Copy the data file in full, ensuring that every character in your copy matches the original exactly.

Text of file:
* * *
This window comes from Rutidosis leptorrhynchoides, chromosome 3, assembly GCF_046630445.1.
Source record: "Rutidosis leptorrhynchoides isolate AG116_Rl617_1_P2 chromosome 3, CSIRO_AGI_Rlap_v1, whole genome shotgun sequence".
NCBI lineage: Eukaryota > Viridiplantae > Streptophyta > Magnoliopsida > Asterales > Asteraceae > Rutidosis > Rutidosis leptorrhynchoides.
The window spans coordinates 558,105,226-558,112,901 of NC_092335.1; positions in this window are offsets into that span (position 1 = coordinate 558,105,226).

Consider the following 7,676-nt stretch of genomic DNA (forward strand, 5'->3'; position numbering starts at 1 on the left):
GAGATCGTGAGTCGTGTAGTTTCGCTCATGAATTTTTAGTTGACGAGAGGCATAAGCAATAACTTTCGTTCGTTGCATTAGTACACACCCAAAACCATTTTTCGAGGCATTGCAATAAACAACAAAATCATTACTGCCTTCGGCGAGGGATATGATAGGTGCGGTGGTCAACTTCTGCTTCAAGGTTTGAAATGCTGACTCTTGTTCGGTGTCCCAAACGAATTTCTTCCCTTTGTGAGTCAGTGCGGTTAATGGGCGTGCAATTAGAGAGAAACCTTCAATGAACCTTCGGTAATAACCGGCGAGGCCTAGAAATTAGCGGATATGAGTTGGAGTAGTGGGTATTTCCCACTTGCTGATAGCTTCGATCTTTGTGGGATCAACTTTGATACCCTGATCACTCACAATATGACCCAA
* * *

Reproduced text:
This window comes from Rutidosis leptorrhynchoides, chromosome 3, assembly GCF_046630445.1.
Source record: "Rutidosis leptorrhynchoides isolate AG116_Rl617_1_P2 chromosome 3, CSIRO_AGI_Rlap_v1, whole genome shotgun sequence".
NCBI lineage: Eukaryota > Viridiplantae > Streptophyta > Magnoliopsida > Asterales > Asteraceae > Rutidosis > Rutidosis leptorrhynchoides.
The window spans coordinates 558,105,226-558,112,901 of NC_092335.1; positions in this window are offsets into that span (position 1 = coordinate 558,105,226).

Consider the following 7,676-nt stretch of genomic DNA (forward strand, 5'->3'; position numbering starts at 1 on the left):
GAGATCGTGAGTCGTGTAGTTTCGCTCATGAATTTTTAGTTGACGAGAGGCATAAGCAATAACTTTCGTTCGTTGCATTAGTACACACCCAAAACCATTTTTCGAGGCATTGCAATAAACAACAAAATCATTACTGCCTTCGGCGAGGGATATGATAGGTGCGGTGGTCAACTTCTGCTTCAAGGTTTGAAATGCTGACTCTTGTTCGGTGTCCCAAACGAATTTCTTCCCTTTGTGAGTCAGTGCGGTTAATGGGCGTGCAATTAGAGAGAAACCTTCAATGAACCTTCGGTAATAACCGGCGAGGCCTAGAAATTAGCGGATATGAGTTGGAGTAGTGGGTATTTCCCACTTGCTGATAGCTTCGATCTTTGTGGGATCAACTTTGATACCCTGATCACTCACAATATGACCCAA